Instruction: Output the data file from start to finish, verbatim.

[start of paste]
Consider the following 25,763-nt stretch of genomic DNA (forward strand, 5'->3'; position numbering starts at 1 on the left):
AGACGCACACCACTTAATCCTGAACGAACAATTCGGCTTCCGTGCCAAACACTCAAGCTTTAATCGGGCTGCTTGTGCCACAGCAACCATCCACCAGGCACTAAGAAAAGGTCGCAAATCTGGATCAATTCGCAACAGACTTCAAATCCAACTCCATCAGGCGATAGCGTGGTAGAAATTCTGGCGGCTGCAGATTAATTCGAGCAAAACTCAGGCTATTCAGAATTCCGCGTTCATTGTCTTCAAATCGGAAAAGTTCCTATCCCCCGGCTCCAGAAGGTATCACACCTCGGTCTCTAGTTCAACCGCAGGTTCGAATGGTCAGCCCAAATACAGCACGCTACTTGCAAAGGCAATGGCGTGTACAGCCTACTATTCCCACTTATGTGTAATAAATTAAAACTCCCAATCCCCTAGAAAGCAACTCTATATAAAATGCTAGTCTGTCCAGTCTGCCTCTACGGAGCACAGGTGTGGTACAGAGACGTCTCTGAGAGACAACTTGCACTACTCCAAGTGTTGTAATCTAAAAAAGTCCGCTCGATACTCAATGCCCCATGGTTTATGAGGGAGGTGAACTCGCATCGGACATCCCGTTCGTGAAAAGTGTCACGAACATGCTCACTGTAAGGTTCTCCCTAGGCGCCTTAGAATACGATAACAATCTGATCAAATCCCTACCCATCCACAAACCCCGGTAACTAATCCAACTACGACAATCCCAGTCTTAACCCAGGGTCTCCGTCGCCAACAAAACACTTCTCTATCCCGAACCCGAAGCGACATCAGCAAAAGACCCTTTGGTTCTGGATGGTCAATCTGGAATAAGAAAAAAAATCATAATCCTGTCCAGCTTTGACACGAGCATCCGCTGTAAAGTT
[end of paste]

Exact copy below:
Consider the following 25,763-nt stretch of genomic DNA (forward strand, 5'->3'; position numbering starts at 1 on the left):
AGACGCACACCACTTAATCCTGAACGAACAATTCGGCTTCCGTGCCAAACACTCAAGCTTTAATCGGGCTGCTTGTGCCACAGCAACCATCCACCAGGCACTAAGAAAAGGTCGCAAATCTGGATCAATTCGCAACAGACTTCAAATCCAACTCCATCAGGCGATAGCGTGGTAGAAATTCTGGCGGCTGCAGATTAATTCGAGCAAAACTCAGGCTATTCAGAATTCCGCGTTCATTGTCTTCAAATCGGAAAAGTTCCTATCCCCCGGCTCCAGAAGGTATCACACCTCGGTCTCTAGTTCAACCGCAGGTTCGAATGGTCAGCCCAAATACAGCACGCTACTTGCAAAGGCAATGGCGTGTACAGCCTACTATTCCCACTTATGTGTAATAAATTAAAACTCCCAATCCCCTAGAAAGCAACTCTATATAAAATGCTAGTCTGTCCAGTCTGCCTCTACGGAGCACAGGTGTGGTACAGAGACGTCTCTGAGAGACAACTTGCACTACTCCAAGTGTTGTAATCTAAAAAAGTCCGCTCGATACTCAATGCCCCATGGTTTATGAGGGAGGTGAACTCGCATCGGACATCCCGTTCGTGAAAAGTGTCACGAACATGCTCACTGTAAGGTTCTCCCTAGGCGCCTTAGAATACGATAACAATCTGATCAAATCCCTACCCATCCACAAACCCCGGTAACTAATCCAACTACGACAATCCCAGTCTTAACCCAGGGTCTCCGTCGCCAACAAAACACTTCTCTATCCCGAACCCGAAGCGACATCAGCAAAAGACCCTTTGGTTCTGGATGGTCAATCTGGAATAAGAAAAAAAATCATAATCCTGTCCAGCTTTGACACGAGCATCCGCTGTAAAGTT